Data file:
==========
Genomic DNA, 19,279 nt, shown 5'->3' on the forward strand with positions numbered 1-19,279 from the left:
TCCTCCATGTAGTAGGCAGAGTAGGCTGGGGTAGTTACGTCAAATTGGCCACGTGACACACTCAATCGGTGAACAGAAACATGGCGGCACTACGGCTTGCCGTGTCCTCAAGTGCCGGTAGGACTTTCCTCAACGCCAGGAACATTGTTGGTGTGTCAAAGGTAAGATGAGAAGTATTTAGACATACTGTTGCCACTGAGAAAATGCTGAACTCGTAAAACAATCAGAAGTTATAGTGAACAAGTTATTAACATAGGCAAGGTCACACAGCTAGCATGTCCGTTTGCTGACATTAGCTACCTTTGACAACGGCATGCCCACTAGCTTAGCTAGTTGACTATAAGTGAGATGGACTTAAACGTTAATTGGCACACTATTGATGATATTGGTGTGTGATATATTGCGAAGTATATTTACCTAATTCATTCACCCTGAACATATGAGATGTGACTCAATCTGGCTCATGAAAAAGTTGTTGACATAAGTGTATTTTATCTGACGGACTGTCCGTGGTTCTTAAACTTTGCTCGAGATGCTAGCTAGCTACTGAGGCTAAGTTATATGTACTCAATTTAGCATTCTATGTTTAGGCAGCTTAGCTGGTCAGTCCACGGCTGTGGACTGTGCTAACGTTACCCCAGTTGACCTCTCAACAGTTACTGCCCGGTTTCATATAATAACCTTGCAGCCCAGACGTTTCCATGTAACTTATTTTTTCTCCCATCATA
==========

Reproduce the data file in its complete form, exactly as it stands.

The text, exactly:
Genomic DNA, 19,279 nt, shown 5'->3' on the forward strand with positions numbered 1-19,279 from the left:
TCCTCCATGTAGTAGGCAGAGTAGGCTGGGGTAGTTACGTCAAATTGGCCACGTGACACACTCAATCGGTGAACAGAAACATGGCGGCACTACGGCTTGCCGTGTCCTCAAGTGCCGGTAGGACTTTCCTCAACGCCAGGAACATTGTTGGTGTGTCAAAGGTAAGATGAGAAGTATTTAGACATACTGTTGCCACTGAGAAAATGCTGAACTCGTAAAACAATCAGAAGTTATAGTGAACAAGTTATTAACATAGGCAAGGTCACACAGCTAGCATGTCCGTTTGCTGACATTAGCTACCTTTGACAACGGCATGCCCACTAGCTTAGCTAGTTGACTATAAGTGAGATGGACTTAAACGTTAATTGGCACACTATTGATGATATTGGTGTGTGATATATTGCGAAGTATATTTACCTAATTCATTCACCCTGAACATATGAGATGTGACTCAATCTGGCTCATGAAAAAGTTGTTGACATAAGTGTATTTTATCTGACGGACTGTCCGTGGTTCTTAAACTTTGCTCGAGATGCTAGCTAGCTACTGAGGCTAAGTTATATGTACTCAATTTAGCATTCTATGTTTAGGCAGCTTAGCTGGTCAGTCCACGGCTGTGGACTGTGCTAACGTTACCCCAGTTGACCTCTCAACAGTTACTGCCCGGTTTCATATAATAACCTTGCAGCCCAGACGTTTCCATGTAACTTATTTTTTCTCCCATCATA